Functional Analysis of a Mutation Promoting Lateral Root Development via Carbohydrate Regulation in Rice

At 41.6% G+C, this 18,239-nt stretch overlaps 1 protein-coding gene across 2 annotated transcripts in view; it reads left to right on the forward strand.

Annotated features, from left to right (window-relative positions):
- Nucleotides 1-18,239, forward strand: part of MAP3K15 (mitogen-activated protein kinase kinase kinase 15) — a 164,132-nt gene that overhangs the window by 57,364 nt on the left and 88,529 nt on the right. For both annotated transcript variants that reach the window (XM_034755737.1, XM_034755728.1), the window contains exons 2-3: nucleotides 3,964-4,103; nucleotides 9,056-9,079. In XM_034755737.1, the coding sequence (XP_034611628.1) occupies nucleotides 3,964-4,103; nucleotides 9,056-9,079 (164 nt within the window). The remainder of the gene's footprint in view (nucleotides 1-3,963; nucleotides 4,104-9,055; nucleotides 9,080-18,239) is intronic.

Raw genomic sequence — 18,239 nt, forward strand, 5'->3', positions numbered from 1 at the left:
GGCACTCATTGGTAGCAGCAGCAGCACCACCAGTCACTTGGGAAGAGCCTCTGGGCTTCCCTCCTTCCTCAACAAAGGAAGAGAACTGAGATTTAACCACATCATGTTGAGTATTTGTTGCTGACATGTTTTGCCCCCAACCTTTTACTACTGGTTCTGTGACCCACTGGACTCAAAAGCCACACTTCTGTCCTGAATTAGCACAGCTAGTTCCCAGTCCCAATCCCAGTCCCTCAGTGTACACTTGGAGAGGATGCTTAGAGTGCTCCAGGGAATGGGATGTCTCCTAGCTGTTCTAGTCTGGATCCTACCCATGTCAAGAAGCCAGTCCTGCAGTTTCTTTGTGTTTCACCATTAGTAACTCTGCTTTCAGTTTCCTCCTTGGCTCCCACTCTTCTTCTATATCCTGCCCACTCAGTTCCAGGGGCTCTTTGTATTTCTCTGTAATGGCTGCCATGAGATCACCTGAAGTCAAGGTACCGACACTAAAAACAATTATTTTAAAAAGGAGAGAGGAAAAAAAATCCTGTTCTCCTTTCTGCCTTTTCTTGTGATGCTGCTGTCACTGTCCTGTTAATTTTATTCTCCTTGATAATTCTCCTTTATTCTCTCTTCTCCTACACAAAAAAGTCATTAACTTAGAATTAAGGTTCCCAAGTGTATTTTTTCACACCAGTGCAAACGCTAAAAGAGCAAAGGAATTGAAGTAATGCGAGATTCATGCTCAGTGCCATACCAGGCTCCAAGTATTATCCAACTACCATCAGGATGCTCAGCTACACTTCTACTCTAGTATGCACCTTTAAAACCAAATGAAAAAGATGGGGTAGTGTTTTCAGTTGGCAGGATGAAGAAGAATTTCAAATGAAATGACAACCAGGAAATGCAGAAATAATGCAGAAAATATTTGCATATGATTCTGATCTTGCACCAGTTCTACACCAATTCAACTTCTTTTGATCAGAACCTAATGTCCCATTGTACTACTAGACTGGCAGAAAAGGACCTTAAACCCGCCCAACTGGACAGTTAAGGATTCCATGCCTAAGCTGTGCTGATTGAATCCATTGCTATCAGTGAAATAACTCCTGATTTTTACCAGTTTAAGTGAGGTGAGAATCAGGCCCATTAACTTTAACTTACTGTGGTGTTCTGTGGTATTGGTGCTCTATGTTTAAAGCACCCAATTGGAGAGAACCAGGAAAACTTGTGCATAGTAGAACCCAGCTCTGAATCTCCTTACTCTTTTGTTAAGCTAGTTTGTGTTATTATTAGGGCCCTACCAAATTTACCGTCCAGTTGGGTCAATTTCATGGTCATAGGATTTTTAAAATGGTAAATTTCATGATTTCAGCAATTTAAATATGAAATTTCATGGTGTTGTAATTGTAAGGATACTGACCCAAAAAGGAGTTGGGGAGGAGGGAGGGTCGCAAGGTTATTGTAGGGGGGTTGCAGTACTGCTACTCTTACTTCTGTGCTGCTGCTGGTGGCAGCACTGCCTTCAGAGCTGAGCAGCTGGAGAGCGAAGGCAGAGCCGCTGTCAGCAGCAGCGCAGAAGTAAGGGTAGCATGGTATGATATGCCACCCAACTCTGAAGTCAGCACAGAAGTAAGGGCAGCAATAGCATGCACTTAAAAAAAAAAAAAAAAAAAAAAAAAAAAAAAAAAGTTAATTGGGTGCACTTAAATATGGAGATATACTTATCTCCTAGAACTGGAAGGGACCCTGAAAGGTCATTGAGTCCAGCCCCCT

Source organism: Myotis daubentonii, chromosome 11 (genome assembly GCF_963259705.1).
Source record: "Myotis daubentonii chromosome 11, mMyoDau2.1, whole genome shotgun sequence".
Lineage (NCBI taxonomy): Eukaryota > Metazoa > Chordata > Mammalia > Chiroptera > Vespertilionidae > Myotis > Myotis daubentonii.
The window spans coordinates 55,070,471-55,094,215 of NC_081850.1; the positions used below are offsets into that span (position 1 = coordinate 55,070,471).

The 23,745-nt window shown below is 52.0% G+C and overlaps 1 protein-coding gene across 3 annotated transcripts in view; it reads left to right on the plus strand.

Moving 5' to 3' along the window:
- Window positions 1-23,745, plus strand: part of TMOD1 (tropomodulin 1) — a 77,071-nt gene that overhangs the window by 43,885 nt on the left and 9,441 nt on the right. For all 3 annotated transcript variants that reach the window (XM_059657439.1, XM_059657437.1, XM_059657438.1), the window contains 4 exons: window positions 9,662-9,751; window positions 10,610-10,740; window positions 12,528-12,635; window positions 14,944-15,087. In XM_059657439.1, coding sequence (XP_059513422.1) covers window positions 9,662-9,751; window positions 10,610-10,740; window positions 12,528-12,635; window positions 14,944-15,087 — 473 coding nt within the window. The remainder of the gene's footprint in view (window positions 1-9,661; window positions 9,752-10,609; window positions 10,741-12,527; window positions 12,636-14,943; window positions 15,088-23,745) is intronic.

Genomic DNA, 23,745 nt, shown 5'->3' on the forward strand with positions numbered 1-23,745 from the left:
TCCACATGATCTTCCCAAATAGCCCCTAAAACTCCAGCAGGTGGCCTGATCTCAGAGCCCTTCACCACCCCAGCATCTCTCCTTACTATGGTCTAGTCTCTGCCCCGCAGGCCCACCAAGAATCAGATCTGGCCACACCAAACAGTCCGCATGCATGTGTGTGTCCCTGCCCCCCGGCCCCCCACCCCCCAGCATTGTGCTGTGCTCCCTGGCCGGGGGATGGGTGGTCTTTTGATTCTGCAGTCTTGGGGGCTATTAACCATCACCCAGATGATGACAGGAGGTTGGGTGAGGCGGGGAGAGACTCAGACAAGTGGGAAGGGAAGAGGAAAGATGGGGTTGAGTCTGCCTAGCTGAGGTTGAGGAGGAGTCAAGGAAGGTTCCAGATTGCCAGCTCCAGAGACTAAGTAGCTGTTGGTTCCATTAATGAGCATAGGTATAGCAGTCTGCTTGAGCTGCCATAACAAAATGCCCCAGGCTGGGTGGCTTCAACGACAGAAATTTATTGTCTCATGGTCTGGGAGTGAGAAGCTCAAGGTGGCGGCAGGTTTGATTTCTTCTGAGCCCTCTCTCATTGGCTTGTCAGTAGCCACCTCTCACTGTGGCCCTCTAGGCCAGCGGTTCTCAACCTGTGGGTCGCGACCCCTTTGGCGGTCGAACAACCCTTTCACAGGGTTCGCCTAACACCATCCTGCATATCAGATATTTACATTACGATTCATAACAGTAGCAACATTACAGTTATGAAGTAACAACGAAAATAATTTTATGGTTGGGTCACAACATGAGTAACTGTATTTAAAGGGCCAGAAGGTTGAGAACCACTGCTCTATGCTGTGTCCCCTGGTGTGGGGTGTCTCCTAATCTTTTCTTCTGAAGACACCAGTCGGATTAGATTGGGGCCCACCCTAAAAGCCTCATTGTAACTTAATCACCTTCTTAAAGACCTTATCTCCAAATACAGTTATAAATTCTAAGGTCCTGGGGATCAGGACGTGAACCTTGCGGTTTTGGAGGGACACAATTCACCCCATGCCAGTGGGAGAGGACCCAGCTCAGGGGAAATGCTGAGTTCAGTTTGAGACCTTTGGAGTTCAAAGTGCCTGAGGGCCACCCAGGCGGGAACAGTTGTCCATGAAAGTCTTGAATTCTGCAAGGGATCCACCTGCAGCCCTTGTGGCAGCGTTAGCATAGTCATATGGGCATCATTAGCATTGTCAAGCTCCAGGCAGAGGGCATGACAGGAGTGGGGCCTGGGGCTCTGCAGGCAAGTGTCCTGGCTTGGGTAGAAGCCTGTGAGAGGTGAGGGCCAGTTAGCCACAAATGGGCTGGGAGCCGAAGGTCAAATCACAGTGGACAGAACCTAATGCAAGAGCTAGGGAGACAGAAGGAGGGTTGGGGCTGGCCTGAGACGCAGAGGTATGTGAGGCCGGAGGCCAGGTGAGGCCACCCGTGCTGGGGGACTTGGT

The root system comprised largely of lateral roots (LRs) is a major determinant of water and nutrient acquisition for growth and development as well as stress adaptability to dynamically fluctuating environmental soil conditions. In our study, a rice mutant with enhanced LR development under non-stress condition was screened although such phenotype is usually observed under stress condition. Additionally, the mutant displayed lower starch stain level in the stem, which pointed us to the possible involvement of carbohydrates in the observed mutant root phenotype. Furthermore, our previous evaluation of the mutant in N conditions showed that it could respond to the availability of N by increasing the number and length of LRs with thicker diameter along with the significant decrease of starch level in the leaf sheath, which may suggest the utilization of carbohydrates for more developed LRs. While the consumption of carbohydrates for LRs under N may not always be beneficial for plant productivity, we hypothesized that such phenotype may be more functional in facilitating maintained root system development and water uptake that may contribute to maintained shoot dry matter production when rice plant is subsequently exposed to drought condition. Our over-all result showed that the mutation both affected shoot (number of tillers) and root branching. Nevertheless, several traits between mutant and wild-type were compared by obtaining ratio of traits to number of tillers. Under drought, the mutant slightly increased shoot dry weight that may be attributed to the higher water uptake as a result of maintained root system. Concurrently, glucose and sucrose concentrations in the mutant roots were higher while its starch concentration was lower and glucose/sucrose concentrations were higher in the stem. Candidate causal gene of the mutant is a subunit of Mediator Complex and its possible regulation to sugar-related genes is currently being explored.